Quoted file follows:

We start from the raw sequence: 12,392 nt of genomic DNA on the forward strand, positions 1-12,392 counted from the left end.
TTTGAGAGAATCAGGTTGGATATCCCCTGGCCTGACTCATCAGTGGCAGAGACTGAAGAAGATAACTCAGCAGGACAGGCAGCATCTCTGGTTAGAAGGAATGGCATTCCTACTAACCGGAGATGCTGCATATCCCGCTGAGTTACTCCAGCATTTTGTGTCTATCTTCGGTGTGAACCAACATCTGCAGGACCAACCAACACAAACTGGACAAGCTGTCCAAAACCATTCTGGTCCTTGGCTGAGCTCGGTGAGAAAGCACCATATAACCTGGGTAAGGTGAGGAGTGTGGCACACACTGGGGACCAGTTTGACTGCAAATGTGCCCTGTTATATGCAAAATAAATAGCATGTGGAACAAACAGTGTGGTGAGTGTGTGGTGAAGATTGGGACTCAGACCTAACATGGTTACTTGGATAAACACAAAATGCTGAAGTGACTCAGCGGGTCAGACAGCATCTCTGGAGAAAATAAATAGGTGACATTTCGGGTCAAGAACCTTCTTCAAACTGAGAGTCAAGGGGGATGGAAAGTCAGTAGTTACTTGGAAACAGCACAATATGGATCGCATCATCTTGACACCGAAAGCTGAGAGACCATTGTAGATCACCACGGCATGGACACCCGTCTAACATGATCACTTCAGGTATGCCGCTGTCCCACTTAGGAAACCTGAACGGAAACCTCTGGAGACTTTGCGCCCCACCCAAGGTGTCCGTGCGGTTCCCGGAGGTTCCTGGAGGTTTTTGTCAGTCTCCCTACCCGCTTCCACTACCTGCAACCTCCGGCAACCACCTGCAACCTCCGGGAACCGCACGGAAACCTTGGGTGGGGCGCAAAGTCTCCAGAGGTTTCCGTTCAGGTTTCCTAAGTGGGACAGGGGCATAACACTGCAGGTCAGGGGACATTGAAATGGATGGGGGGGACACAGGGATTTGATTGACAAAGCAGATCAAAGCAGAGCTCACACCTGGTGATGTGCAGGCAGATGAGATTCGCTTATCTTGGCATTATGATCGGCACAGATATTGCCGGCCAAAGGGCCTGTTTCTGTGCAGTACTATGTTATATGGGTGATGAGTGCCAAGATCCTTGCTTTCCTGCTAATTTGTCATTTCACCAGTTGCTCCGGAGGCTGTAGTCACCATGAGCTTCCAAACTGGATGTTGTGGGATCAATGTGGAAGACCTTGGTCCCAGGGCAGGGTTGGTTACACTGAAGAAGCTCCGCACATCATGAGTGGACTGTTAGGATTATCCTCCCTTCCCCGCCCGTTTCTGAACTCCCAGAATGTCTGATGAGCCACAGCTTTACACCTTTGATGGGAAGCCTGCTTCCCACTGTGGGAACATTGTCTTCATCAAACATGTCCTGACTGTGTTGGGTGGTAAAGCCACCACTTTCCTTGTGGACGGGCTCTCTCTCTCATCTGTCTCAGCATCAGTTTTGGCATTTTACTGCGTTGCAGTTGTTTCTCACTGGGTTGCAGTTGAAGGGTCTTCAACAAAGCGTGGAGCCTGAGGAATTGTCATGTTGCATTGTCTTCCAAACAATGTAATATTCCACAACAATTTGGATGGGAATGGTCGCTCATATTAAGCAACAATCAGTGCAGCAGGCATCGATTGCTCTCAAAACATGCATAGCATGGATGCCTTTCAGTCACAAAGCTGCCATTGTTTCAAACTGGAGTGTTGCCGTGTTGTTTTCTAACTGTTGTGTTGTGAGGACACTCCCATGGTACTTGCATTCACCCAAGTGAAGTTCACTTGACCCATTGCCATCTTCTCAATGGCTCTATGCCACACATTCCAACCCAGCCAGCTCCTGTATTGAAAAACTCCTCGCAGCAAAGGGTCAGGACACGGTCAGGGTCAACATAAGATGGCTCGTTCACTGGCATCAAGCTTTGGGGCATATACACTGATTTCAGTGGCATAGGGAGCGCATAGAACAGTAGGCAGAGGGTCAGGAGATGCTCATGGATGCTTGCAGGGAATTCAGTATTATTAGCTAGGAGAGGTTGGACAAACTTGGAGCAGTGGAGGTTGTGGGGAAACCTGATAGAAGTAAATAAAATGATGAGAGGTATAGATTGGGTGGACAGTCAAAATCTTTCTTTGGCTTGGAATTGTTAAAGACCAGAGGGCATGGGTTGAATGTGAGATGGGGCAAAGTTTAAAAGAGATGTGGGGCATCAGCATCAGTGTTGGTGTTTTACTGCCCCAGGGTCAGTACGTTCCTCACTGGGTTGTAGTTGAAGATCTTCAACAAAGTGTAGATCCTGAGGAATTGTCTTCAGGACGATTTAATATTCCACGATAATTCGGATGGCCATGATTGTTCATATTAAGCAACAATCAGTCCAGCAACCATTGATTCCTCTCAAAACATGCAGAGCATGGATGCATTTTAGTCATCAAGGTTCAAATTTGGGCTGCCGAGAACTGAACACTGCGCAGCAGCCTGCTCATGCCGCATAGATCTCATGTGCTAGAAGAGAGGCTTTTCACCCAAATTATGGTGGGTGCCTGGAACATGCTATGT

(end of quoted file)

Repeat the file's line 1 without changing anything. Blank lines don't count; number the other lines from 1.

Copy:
We start from the raw sequence: 12,392 nt of genomic DNA on the forward strand, positions 1-12,392 counted from the left end.